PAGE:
November 21, No. 1 Notre Dame beat Iowa in South Bend, 28–0. No. 2 Alabama was idle. No. 3 Arkansas beat Texas Tech 17–0 to close its regular season with five straight shutouts and a 10–0 record. No. 4 Nebraska suffered its first loss at Oklahoma, 17–7. No. 5 Texas was idle. In a foreshadowing of future battles, No. 6 Michigan faced off against No. 7 Ohio State with the Big Ten title and a berth in the Rose Bowl on the line. The Wolverines blanked the Buckeyes 10–0 and earned the conference championship. In the November 23 AP poll, unbeaten Notre Dame, Alabama, and Arkansas were first, second, and third, followed by No. 4 Michigan and No. 5 Texas.

November 26–28: Thanksgiving Day saw No. 2 Alabama finish the regular season unbeaten (10–0) with a 21–14 win over Auburn in Birmingham. No. 5 Texas beat Texas A&M 26–7 to finish 10–1. On November 28 in Los Angeles, No. 1 Notre Dame led USC 17–0 at halftime but lost, 20–17. The Trojans shared the AAWU conference title with No. 8 Oregon State, and a controversial tiebreaker sent the Beavers to face Michigan in the Rose Bowl.[4] With only Alabama and Arkansas remaining unbeaten, both with records of 10–0, the final AP poll was taken on November 30. Alabama took over the top spot and recognition as the NCAA national champion. Arkansas was No. 2, Notre Dame dropped to No. 3, and Michigan and Texas stayed at No. 4 and No. 5.

Unusually, the SEC and Big 8 champions did not play in the Sugar and Orange Bowls this year. Alabama won the SEC championship, but a "no repeat rule" prevented them from playing in the Sugar Bowl for a second straight year; instead, runner-up LSU (ranked No. 7 by the AP) was matched against Syracuse. The Orange Bowl invited Alabama and Texas on November 21.[5] The Cotton Bowl had already set up a meeting between Big 8 winner Nebraska and Southwestern Conference champ Arkansas, in what the organizers hoped would be a meeting of undefeated teams; the arrangements were finalized before Nebraska lost to Oklahoma in their last game of the regular season.[6] Notre Dame, which was undefeated and the presumptive champion at the time the bowls were being set up, also lost its last game. (Notre Dame had a longstanding policy against playing in bowl games, which was not rescinded until the 1969 season.) Thus, the season ended with only two undefeated teams, but the early bowl commitments prevented the possibility of a No. 1 vs. No. 2 showdown.

Conference standings

1964 Athletic Association of Western Universities football standings
Conf Overall
Team W   L   T W   L   T
No. 8 Oregon State ^ + 3 1 0 8 3 0
No. 10 USC + 3 1 0 7 3 0
Washington 5 2 0 6 4 0
UCLA 2 2 0 4 6 0
Stanford 3 4 0 5 5 0
Oregon 1 2 1 7 2 1
Washington State 1 2 1 3 6 1
California 0 4 0 3 7 0
  • + – Conference co-champions
  • ^ – Rose Bowl representative determined by longest absence, due to no head-to-head result and 4–4 tie in member vote.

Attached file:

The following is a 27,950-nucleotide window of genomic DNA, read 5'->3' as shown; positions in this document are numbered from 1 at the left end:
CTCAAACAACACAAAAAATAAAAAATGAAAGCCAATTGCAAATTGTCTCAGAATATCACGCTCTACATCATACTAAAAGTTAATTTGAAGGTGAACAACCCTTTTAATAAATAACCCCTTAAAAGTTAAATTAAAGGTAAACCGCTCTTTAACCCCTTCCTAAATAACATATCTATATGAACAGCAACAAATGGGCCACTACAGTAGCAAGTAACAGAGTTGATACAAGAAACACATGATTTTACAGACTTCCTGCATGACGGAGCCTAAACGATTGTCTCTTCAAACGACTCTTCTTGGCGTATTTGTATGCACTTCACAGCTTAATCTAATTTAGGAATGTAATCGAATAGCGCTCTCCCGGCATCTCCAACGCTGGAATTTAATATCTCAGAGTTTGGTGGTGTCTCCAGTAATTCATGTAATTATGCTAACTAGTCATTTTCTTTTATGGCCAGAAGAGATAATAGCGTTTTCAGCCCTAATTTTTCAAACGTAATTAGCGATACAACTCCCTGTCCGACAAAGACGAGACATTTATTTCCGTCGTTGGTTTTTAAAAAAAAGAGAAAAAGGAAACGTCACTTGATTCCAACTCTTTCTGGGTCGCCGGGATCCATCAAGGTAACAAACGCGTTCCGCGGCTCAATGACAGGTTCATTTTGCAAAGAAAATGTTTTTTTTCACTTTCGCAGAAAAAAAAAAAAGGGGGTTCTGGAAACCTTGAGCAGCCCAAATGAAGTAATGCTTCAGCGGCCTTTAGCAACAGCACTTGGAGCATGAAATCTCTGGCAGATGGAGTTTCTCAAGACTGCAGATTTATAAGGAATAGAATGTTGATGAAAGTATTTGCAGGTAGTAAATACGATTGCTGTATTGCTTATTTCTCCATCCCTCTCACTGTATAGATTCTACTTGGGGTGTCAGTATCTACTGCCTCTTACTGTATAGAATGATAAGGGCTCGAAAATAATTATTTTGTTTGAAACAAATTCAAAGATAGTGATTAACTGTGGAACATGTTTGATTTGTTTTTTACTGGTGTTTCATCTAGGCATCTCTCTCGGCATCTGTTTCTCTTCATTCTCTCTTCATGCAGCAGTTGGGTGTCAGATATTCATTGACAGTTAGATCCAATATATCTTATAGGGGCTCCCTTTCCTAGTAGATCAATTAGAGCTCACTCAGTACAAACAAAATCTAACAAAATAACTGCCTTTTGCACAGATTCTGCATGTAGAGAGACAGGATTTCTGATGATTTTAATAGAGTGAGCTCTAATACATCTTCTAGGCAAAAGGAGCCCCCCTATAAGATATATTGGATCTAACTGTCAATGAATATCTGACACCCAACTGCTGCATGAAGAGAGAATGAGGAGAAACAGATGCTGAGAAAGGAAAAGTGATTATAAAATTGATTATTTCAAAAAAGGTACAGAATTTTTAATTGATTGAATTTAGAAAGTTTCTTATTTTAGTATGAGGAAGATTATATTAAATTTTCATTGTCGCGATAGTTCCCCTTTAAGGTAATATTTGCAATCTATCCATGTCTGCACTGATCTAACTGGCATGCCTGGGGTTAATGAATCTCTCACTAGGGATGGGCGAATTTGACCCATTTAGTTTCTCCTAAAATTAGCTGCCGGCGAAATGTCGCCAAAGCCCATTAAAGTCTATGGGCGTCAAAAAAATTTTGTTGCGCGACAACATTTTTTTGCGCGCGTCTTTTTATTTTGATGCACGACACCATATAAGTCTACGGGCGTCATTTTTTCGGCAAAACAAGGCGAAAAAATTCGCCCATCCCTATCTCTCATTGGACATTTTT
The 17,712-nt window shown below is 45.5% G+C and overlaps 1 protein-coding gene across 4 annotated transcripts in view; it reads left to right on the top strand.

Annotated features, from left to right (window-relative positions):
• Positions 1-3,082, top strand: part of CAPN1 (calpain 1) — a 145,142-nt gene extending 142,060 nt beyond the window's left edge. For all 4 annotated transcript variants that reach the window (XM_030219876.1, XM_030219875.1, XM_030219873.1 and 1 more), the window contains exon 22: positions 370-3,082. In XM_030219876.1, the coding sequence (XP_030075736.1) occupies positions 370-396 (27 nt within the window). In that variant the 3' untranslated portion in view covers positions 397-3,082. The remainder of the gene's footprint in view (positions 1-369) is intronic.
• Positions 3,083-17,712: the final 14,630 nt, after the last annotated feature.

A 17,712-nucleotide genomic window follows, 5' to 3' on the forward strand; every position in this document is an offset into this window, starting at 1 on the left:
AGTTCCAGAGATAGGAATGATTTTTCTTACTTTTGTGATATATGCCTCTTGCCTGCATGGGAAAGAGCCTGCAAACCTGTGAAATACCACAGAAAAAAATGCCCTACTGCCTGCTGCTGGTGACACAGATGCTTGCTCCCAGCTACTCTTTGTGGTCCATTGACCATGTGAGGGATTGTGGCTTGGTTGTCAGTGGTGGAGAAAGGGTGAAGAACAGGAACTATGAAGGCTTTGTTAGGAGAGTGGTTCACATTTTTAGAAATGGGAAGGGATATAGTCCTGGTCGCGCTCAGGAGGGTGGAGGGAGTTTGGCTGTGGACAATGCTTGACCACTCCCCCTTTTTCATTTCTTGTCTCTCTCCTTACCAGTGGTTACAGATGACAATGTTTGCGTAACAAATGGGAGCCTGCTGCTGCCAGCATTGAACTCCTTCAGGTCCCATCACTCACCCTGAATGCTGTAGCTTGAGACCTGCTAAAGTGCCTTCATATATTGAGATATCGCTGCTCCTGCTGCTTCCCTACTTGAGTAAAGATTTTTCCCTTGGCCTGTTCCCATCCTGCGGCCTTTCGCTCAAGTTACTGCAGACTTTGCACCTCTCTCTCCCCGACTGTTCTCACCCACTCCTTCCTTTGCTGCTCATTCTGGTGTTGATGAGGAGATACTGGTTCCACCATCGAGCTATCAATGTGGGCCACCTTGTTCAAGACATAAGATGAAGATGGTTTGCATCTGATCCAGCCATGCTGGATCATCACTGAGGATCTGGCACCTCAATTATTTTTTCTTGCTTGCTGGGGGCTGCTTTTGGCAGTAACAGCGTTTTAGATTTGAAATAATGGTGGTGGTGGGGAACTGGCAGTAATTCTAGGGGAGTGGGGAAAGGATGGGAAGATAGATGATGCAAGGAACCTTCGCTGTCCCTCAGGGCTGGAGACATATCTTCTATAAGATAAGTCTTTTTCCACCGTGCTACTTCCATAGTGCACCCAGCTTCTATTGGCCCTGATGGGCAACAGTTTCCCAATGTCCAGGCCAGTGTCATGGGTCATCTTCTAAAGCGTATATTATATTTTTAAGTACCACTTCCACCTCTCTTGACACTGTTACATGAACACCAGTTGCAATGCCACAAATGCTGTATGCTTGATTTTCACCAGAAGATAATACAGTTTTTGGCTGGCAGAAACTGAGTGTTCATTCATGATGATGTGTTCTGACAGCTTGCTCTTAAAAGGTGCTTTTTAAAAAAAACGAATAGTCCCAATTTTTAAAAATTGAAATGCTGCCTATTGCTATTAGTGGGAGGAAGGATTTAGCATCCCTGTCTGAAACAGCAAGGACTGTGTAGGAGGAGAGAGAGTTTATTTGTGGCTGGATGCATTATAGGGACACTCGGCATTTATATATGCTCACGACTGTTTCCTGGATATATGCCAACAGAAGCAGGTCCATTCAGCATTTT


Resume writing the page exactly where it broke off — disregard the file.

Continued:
Rankings from AP Poll
1964 Atlantic Coast Conference football standings
Conf Overall
Team W   L   T W   L   T
NC State $ 5 2 0 5 5 0
Duke 3 2 1 4 5 1
Maryland 4 3 0 5 5 0
North Carolina 4 3 0 5 5 0
Wake Forest 4 3 0 5 5 0
South Carolina 2 3 1 3 5 2
Clemson 2 4 0 3 7 0
Virginia 1 5 0 5 5 0
  • $ – Conference champion
Rankings from AP Poll[7]
1964 Big Eight Conference football standings
Conf Overall
Team W   L   T W   L   T
No. 6 Nebraska $ 6 1 0 9 2 0
Oklahoma 5 1 1 6 4 1
Kansas 5 2 0 6 4 0
Missouri 4 2 1 6 3 1
Oklahoma State 3 4 0 4 6 0
Kansas State 3 4 0 3 7 0
Colorado 1 6 0 2 8 0
Iowa State 0 7 0 1 8 1
  • $ – Conference champion
Rankings from AP Poll
1964 Big Ten Conference football standings
Conf Overall
Team W   L   T W   L   T
No. 4 Michigan $ 6 1 0 9 1 0
No. 9 Ohio State 5 1 0 7 2 0
Purdue 5 2 0 6 3 0
Illinois 4 3 0 6 3 0
Minnesota 4 3 0 5 4 0
Michigan State 3 3 0 4 5 0
Northwestern 2 5 0 3 6 0
Wisconsin 2 5 0 3 6 0
Iowa 1 5 0 3 6 0
Indiana 1 5 0 2 7 0
  • $ – Conference champion
Rankings from AP Poll
1964 Ivy League football standings
Conf Overall
Team W   L   T W   L   T
Princeton $ 7 0 0 9 0 0
Harvard 5 2 0 6 3 0
Yale 4 2 1 6 2 1
Dartmouth 4 3 0 6 3 0
Cornell 3 4 0 3 5 1
Brown 3 4 0 5 4 0
Columbia 1 5 1 2 6 1
Penn 0 7 0 1 8 0
  • $ – Conference champion
1964 Mid-American Conference football standings
Conf Overall
Team W   L   T W   L   T
Bowling Green $ 5 1 0 9 1 0
Marshall 4 2 0 7 3 0
Miami 4 2 0 6 3 1
Ohio 3 2 1 5 4 1
Western Michigan 2 4 0 3 6 0
Kent State 1 4 1 3 5 1
Toledo 1 5 0 2 8 0
  • $ – Conference champion
1964 Middle Atlantic Conference football standings
Conf Overall
Team W   L   T W   L   T
University
Gettysburg x 5 1 0 7 2 0
Bucknell 4 1 0 7 2 0
Temple 4 1 0 7 2 0
Delaware 3 3 0 4 5 0
Lafayette 0 4 2 0 7 2
Hofstra 0 3 1 6 3 1
Lehigh 0 3 1 1 7 1
College–Northern
Wagner x 5 0 0 10 0 0
Albright 6 1 0 8 1 0
Juniata 3 3 0 4 4 0
Moravian 3 4 0 4 4 0
Upsala 2 4 0 3 5 0
Wilkes 1 5 0 1 6 0
Lycoming 1 5 0 1 7 0
Susquehanna * 2 0 0 7 2 0
College–Southern
Franklin & Marshall x 7 0 0 8 0 0
Drexel 4 1 0 7 2 0
Muhlenberg 5 3 0 5 4 0
Lebanon Valley 4 4 0 4 4 0
Pennsylvania Military 4 4 0 4 5 0
Swarthmore 3 3 0 3 4 0
Dickinson 4 5 0 4 5 0
Western Maryland 2 4 0 4 5 0
Johns Hopkins 2 4 0 2 6 0
Ursinus 2 5 0 2 6 0
Haverford 0 5 0 0 6 1
West Chester * 0 0 0 6 2 0
  • x – Division champion/co-champions
  • * – Ineligible for championship due to insufficient conference games
1964 Middle Three Conference football standings
Conf Overall
Team W   L   T W   L   T
Rutgers $ 2 0 0 6 3 0
Lehigh 0 1 1 1 7 1
Lafayette 0 1 1 0 7 2
  • $ – Conference champion
1964 Missouri Valley Conference football standings
Conf Overall
Team W   L   T W   L   T
Cincinnati $ 3 0 0 8 2 0
Tulsa 3 1 0 9 2 0
Wichita State 2 2 0 4 6 0
North Texas State 1 3 0 2 7 1
Louisville 0 3 0 1 9 0
  • $ – Conference champion
1964 Southeastern Conference football standings
Conf Overall
Team W   L   T W   L   T